How well your radio can transmit and receive depends on many factors. You can control some factors like antenna location and transmit power. But factors like band conditions and activity are up to chance and Mother Nature. Thankfully, the following web sites can help you monitor the bands and indicate what you may find on the air. If you know of a site we should include here, email us at firstname.lastname@example.org.
WSPRnet — The Weak Signal Propagation Reporter Network is a group of amateur radio operators who use open-source software to test propagation conditions using very low-power transmissions.
PSK Reporter by Philip Gladstone — Similar to WSPRnet but data is gathered by receiving the PSK, JT65 and FT-8 protocols. You don’t need a license to contribute data because the system is receive only.
Reverse Beacon Network — A network of volunteers listening to the bands and reporting what stations they hear, when and how well.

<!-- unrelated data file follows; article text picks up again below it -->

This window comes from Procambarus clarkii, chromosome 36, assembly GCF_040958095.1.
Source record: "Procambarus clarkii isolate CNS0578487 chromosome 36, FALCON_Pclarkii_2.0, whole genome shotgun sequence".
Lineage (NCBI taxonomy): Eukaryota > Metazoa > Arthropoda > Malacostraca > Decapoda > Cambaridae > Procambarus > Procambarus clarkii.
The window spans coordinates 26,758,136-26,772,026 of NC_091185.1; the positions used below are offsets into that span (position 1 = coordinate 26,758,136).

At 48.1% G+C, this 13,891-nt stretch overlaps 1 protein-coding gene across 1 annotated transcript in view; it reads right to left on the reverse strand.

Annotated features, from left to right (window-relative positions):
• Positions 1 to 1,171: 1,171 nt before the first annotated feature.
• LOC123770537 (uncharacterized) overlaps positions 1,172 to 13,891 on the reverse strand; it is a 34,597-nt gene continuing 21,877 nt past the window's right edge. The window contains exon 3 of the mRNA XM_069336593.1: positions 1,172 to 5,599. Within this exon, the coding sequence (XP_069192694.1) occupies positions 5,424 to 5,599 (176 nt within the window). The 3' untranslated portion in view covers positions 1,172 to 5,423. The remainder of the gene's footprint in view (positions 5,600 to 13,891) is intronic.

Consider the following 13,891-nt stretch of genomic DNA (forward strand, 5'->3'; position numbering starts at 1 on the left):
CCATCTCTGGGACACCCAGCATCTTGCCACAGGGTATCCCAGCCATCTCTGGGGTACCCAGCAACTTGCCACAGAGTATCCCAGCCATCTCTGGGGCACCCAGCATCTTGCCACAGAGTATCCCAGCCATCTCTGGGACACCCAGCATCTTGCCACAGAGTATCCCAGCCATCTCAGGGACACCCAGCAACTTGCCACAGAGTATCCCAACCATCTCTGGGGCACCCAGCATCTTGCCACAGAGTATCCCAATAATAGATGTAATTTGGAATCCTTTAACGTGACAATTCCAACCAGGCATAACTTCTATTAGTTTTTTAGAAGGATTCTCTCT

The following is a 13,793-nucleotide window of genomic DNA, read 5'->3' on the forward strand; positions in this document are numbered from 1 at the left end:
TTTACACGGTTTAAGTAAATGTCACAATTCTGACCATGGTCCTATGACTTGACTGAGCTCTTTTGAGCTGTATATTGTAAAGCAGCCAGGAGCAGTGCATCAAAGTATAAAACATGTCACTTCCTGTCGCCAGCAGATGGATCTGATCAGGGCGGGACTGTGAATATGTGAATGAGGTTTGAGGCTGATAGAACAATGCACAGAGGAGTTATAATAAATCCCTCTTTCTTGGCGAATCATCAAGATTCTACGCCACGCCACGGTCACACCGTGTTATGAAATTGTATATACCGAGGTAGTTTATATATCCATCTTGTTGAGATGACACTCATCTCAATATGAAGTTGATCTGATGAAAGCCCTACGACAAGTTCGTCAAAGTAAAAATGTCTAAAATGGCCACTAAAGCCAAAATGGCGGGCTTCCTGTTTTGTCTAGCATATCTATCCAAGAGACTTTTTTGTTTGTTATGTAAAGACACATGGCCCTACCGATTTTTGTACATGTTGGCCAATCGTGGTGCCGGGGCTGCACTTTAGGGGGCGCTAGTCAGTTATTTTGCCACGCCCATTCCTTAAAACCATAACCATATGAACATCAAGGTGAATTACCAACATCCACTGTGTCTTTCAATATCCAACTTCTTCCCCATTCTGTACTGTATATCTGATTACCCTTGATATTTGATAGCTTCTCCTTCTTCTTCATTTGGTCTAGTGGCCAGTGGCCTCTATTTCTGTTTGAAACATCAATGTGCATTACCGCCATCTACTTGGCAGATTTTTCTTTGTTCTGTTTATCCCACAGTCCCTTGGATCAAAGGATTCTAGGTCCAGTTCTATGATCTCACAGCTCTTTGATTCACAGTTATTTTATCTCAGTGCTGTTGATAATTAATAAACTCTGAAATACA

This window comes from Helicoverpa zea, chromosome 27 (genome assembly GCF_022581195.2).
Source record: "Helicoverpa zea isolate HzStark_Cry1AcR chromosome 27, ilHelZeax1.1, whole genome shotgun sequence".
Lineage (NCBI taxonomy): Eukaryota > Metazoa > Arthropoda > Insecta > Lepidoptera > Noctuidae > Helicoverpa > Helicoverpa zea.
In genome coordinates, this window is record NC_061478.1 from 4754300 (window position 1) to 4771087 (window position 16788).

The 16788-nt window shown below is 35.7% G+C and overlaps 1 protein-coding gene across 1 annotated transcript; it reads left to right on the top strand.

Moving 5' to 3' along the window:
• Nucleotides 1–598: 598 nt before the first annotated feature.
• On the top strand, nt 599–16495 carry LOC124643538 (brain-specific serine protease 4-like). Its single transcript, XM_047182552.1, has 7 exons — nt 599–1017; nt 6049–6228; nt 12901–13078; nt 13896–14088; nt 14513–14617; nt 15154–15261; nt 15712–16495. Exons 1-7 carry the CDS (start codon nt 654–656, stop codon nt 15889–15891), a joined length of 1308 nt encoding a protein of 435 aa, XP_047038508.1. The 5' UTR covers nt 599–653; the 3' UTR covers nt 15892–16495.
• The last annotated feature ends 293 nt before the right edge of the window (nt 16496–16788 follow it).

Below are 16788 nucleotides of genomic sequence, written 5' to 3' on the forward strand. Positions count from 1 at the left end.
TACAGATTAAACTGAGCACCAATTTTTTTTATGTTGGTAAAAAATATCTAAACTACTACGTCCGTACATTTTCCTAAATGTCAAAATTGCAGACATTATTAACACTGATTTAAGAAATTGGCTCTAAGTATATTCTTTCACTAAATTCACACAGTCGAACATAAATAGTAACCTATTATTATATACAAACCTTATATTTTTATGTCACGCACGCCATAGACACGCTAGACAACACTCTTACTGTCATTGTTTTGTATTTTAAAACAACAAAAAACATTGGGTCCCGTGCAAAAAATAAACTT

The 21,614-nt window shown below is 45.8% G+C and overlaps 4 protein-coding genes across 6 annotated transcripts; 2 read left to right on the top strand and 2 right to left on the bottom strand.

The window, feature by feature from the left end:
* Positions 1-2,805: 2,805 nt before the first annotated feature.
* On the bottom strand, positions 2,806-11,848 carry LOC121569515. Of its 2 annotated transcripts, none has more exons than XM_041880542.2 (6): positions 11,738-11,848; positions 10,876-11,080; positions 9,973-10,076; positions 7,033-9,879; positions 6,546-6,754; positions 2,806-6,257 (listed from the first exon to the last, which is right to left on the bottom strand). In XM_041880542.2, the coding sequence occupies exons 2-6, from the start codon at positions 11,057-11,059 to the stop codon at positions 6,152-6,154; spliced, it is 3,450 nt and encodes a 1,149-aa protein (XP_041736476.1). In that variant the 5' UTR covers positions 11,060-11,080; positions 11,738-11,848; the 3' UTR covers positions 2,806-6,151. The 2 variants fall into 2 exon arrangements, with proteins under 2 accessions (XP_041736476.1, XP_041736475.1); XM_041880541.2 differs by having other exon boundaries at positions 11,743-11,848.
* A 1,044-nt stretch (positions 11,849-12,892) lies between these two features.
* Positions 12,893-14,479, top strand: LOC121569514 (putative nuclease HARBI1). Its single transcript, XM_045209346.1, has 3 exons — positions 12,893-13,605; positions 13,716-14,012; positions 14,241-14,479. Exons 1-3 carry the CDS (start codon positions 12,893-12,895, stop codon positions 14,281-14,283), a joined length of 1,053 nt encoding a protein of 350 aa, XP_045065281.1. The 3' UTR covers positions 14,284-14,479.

N6SJV’s Cali VHF UHF Page — Spotting network with a focus on Northern California and the Greater San Joaquin Valley. Sponsored by the Lodi ARC.
VHF/UHF Conditions Map — Maintained by the Mountain Lake, MN public school district.
Kurt Harnish’s Maps — Covers 2, 6 and 10 meters.
DXMAPS — QSO/SWL real-time information.
William Hepburn’s DX Information Centre — Lots of information on DX and more.
DXWatch — Hosts the Reverse Beacon Network. Rather than a map format, this site lets you configure filters and display DX spots in a scrolling list.
Space Weather — Your source for “What’s up in space.”
VOACAP — Voice of America Coverage Analysis Program. Free professional high-frequency (HF) propagation prediction software from NTIA/ITS.